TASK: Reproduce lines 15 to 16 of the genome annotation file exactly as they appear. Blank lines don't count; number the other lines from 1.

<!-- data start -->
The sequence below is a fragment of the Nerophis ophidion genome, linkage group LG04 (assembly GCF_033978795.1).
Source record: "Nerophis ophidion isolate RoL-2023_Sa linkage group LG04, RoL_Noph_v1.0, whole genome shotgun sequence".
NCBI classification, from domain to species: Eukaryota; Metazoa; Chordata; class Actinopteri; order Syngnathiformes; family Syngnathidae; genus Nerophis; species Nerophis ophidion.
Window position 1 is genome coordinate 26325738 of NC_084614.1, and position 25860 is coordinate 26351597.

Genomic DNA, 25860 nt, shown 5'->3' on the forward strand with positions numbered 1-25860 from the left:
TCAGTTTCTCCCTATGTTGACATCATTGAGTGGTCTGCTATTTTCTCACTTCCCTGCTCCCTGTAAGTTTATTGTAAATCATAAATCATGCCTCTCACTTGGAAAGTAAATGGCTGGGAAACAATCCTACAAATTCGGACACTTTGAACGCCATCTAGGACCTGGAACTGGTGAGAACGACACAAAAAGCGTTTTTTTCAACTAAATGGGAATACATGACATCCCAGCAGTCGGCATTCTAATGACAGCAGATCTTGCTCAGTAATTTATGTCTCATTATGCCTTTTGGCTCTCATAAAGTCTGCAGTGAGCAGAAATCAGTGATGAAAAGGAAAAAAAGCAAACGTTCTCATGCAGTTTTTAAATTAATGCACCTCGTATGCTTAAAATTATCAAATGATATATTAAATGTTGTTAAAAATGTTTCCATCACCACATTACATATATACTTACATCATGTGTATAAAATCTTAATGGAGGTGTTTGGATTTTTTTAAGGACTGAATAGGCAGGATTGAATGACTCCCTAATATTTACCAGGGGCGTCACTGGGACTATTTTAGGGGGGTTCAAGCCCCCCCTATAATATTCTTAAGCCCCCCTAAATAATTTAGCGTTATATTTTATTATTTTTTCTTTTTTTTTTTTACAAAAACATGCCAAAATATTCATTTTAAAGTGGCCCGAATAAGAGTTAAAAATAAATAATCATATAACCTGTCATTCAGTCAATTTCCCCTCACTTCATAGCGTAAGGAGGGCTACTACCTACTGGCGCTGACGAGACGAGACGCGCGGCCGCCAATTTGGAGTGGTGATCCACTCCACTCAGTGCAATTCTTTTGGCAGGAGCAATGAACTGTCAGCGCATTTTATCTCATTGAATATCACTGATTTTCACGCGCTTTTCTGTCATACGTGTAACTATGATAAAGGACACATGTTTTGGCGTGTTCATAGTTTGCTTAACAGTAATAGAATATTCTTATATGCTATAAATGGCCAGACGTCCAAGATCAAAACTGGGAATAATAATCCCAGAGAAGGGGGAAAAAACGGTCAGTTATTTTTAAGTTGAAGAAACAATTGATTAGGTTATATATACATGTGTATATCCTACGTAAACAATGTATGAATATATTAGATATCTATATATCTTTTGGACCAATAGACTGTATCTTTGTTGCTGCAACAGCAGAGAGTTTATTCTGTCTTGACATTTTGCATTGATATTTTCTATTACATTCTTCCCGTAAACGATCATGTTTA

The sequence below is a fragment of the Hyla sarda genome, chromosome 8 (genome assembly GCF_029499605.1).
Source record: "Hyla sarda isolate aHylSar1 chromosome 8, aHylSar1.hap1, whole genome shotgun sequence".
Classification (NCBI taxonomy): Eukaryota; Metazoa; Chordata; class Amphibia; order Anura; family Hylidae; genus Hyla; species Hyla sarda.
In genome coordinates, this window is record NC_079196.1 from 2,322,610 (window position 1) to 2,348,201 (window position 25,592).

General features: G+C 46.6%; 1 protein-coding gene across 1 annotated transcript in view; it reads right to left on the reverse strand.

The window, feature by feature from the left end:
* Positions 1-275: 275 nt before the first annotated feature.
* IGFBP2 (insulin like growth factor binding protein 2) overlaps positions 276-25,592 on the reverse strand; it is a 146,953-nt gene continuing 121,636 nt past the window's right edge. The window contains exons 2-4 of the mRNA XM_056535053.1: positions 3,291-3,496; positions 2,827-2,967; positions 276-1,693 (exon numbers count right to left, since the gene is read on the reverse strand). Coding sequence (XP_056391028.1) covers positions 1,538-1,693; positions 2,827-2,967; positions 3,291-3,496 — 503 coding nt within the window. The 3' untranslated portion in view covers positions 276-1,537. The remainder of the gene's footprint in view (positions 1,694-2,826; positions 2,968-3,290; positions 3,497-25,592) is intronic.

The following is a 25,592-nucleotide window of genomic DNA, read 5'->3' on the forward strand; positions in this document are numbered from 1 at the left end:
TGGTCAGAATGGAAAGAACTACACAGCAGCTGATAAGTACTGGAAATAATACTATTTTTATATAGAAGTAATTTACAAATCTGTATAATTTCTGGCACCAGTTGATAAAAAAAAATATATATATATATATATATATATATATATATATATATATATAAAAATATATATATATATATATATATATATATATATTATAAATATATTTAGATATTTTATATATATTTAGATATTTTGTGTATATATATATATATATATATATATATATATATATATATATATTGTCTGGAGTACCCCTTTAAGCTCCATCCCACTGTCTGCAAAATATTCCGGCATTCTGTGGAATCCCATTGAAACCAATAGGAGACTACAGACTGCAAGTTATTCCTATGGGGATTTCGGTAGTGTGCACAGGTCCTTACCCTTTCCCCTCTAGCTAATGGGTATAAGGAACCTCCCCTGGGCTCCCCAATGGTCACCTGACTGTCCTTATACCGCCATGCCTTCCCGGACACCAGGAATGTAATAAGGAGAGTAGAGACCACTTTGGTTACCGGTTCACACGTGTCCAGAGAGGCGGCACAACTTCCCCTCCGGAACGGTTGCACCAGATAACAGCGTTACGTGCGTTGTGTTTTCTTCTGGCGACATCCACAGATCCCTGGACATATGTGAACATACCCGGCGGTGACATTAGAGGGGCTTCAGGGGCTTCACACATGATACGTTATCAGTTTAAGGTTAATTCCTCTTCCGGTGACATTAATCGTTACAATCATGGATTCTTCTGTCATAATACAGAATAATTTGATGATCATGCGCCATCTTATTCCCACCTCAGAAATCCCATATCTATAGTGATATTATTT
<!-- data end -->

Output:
The following is a 25,592-nucleotide window of genomic DNA, read 5'->3' on the forward strand; positions in this document are numbered from 1 at the left end:
TGGTCAGAATGGAAAGAACTACACAGCAGCTGATAAGTACTGGAAATAATACTATTTTTATATAGAAGTAATTTACAAATCTGTATAATTTCTGGCACCAGTTGATAAAAAAAAATATATATATATATATATATATATATATATATATATATATATAAAAATATATATATATATATATATATATATATATATTATAAATATATTTAGATATTTTATATATATTTAGATATTTTGTGTATATATATATATATATATATATATATATATATATATATATATTGTCTGGAGTACCCCTTTAAGCTCCATCCCACTGTCTGCAAAATATTCCGGCATTCTGTGGAATCCCATTGAAACCAATAGGAGACTACAGACTGCAAGTTATTCCTATGGGGATTTCGGTAGTGTGCACAGGTCCTTACCCTTTCCCCTCTAGCTAATGGGTATAAGGAACCTCCCCTGGGCTCCCCAATGGTCACCTGACTGTCCTTATACCGCCATGCCTTCCCGGACACCAGGAATGTAATAAGGAGAGTAGAGACCACTTTGGTTACCGGTTCACACGTGTCCAGAGAGGCGGCACAACTTCCCCTCCGGAACGGTTGCACCAGATAACAGCGTTACGTGCGTTGTGTTTTCTTCTGGCGACATCCACAGATCCCTGGACATATGTGAACATACCCGGCGGTGACATTAGAGGGGCTTCAGGGGCTTCACACATGATACGTTATCAGTTTAAGGTTAATTCCTCTTCCGGTGACATTAATCGTTACAATCATGGATTCTTCTGTCATAATACAGAATAATTTGATGATCATGCGCCATCTTATTCCCACCTCAGAAATCCCATATCTATAGTGATATTATTT